As to the universe being dark in the future, yes, all stars will die and eventually no enough raw materials can be gravitationally pulled together to form new stars. So the lights in the universe dies out and we are left of blackholes evaporating. Maybe at the end of their evaporation, we might see one final burst of explosion from each of the nano blackholes and then the universe dies a heat death. This is assuming heat death, and not big rip or crunch or anything else happening.


#39

Thanks for the nice details. :slight_smile: What would you say about the possibility of psychic phenomena from a quantum perspective? Prof. Dean Radin made some highly intriguing experiments … https://ions.academia.edu/DRadin


#40

I’m not sure what Ven. Dhammarakkhita meant exactly by that concluding sentence. I took it to mean that there is no way of preventing death, but that there is a liberation from suffering and conditioned existence that one can achieve before death arrives. The parts of his comment that caught my attention most were statements like:

Buddha emphasises the importance of retracting the mind from speculative conceptualisation and directing it to the observation and discernment of evident mental experiences, here and now.


But there is no founder of any spiritual, transcendental doctrine, that has not been presented by his followers as possessed of some kind of omniscience or another, including those, like the Buddha, who openly stated (as recorded in the same text) that they have no such capacity, and declared that there are such questions to which they haven’t answers.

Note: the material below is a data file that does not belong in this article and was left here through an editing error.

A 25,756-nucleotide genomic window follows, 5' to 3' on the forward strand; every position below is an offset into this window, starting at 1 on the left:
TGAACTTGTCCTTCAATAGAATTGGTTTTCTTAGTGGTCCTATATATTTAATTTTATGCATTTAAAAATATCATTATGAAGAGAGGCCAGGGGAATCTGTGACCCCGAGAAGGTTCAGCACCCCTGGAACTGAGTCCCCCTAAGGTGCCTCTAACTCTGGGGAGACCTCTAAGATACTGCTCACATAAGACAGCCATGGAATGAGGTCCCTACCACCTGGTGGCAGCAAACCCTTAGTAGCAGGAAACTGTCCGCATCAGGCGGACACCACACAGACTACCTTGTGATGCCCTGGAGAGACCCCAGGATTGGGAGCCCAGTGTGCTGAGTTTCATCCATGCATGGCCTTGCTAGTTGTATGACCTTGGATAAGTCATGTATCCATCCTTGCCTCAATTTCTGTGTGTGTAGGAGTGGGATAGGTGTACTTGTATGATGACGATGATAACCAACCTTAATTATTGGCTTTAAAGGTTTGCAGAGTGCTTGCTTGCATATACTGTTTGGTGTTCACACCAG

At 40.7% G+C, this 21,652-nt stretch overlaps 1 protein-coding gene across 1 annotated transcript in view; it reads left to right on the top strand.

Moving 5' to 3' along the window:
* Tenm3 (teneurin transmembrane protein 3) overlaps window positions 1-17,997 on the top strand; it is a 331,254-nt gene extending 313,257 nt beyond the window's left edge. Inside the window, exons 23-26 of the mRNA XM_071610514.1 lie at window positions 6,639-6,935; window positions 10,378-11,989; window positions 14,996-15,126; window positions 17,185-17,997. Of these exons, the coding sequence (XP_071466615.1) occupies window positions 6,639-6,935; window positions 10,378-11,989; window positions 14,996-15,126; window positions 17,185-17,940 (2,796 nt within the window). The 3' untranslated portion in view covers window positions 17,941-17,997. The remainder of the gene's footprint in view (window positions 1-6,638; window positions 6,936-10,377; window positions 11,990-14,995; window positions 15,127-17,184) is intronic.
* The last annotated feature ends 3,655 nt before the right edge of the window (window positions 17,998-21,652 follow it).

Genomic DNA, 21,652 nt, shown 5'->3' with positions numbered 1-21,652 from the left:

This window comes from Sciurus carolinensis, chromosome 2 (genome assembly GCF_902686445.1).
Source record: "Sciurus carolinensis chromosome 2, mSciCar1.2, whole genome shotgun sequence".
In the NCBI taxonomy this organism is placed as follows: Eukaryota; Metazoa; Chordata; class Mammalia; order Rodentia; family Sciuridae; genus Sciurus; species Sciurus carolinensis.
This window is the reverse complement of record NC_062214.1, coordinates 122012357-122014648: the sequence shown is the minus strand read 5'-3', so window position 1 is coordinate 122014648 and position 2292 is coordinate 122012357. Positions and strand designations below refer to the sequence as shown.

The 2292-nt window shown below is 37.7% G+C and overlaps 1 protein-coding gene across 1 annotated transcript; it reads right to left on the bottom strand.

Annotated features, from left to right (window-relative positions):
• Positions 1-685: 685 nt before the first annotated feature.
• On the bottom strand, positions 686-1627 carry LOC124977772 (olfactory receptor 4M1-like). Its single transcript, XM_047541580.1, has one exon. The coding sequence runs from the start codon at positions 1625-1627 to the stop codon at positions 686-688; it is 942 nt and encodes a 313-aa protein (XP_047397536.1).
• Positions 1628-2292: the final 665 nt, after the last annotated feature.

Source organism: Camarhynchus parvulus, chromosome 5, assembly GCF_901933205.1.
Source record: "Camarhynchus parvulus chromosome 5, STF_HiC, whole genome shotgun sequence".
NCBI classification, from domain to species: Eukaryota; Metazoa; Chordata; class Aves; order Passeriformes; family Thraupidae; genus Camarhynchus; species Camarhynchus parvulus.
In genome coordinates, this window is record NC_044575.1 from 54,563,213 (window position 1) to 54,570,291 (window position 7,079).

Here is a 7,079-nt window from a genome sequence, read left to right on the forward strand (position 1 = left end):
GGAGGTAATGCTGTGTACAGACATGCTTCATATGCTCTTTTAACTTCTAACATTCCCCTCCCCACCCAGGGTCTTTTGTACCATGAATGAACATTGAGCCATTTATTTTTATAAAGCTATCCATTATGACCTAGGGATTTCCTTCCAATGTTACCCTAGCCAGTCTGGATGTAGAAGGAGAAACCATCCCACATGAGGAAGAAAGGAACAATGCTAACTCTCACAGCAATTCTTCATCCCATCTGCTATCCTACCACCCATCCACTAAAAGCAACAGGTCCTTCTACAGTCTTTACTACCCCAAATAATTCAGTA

A shrewd and careful observer will not be inspired by the Buddha’s cosmological prowess (in the physical sense), and will notice the absence of any cohesive and robust physical understanding in what is purported in the text to be the Buddha’s speech.


And already, some people ask me: “Do you really believe that someone who didn’t know that the Earth is round can be enlightened?” To which I answer: “Yes! Even today anyone who doesn’t know that the Earth is round can be enlightened!” Because the enlightenment of the Buddha had nothing to do with transcending matter, but only transcending the heart, and its hopeless, agonising seeking and longing and yearning!

The gulf between those followers who do and those who do not believe in rebirth might be one important difference. But I think that is only one aspect of a broader difference between radically different conceptions of what the Buddha was and what he achieved. Some see him as a thoroughly human being who achieved a cessation of suffering and taught others how to achieve the same thing. And some see him as a being ultimately not much different than a god, who lived in a world filled with gods, and who achieved spectacular, super-human powers.